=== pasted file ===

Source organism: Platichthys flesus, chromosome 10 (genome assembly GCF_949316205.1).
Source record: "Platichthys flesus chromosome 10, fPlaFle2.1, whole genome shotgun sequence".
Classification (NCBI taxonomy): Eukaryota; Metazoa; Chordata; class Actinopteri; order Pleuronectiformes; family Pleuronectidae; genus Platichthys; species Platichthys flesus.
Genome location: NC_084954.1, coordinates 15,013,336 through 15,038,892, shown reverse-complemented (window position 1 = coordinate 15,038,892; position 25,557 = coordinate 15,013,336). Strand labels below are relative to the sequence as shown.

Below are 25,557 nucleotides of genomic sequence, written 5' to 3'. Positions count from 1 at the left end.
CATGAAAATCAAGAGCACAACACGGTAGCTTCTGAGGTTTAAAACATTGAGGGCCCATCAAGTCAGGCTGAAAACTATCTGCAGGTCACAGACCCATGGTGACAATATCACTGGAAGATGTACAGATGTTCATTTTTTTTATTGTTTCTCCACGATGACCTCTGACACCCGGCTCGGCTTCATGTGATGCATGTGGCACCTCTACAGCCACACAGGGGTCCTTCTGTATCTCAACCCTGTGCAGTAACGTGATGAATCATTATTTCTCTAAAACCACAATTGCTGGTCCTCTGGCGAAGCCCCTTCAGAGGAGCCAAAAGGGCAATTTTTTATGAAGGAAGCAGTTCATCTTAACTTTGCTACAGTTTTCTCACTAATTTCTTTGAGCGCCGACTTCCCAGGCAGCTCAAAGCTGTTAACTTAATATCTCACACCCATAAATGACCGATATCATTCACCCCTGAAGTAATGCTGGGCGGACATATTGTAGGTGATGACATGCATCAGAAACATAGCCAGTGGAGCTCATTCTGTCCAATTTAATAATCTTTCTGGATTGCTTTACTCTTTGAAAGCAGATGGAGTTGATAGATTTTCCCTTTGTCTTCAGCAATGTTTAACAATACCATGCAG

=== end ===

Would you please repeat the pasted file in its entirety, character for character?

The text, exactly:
Source organism: Platichthys flesus, chromosome 10 (genome assembly GCF_949316205.1).
Source record: "Platichthys flesus chromosome 10, fPlaFle2.1, whole genome shotgun sequence".
Classification (NCBI taxonomy): Eukaryota; Metazoa; Chordata; class Actinopteri; order Pleuronectiformes; family Pleuronectidae; genus Platichthys; species Platichthys flesus.
Genome location: NC_084954.1, coordinates 15,013,336 through 15,038,892, shown reverse-complemented (window position 1 = coordinate 15,038,892; position 25,557 = coordinate 15,013,336). Strand labels below are relative to the sequence as shown.

Below are 25,557 nucleotides of genomic sequence, written 5' to 3'. Positions count from 1 at the left end.
CATGAAAATCAAGAGCACAACACGGTAGCTTCTGAGGTTTAAAACATTGAGGGCCCATCAAGTCAGGCTGAAAACTATCTGCAGGTCACAGACCCATGGTGACAATATCACTGGAAGATGTACAGATGTTCATTTTTTTTATTGTTTCTCCACGATGACCTCTGACACCCGGCTCGGCTTCATGTGATGCATGTGGCACCTCTACAGCCACACAGGGGTCCTTCTGTATCTCAACCCTGTGCAGTAACGTGATGAATCATTATTTCTCTAAAACCACAATTGCTGGTCCTCTGGCGAAGCCCCTTCAGAGGAGCCAAAAGGGCAATTTTTTATGAAGGAAGCAGTTCATCTTAACTTTGCTACAGTTTTCTCACTAATTTCTTTGAGCGCCGACTTCCCAGGCAGCTCAAAGCTGTTAACTTAATATCTCACACCCATAAATGACCGATATCATTCACCCCTGAAGTAATGCTGGGCGGACATATTGTAGGTGATGACATGCATCAGAAACATAGCCAGTGGAGCTCATTCTGTCCAATTTAATAATCTTTCTGGATTGCTTTACTCTTTGAAAGCAGATGGAGTTGATAGATTTTCCCTTTGTCTTCAGCAATGTTTAACAATACCATGCAG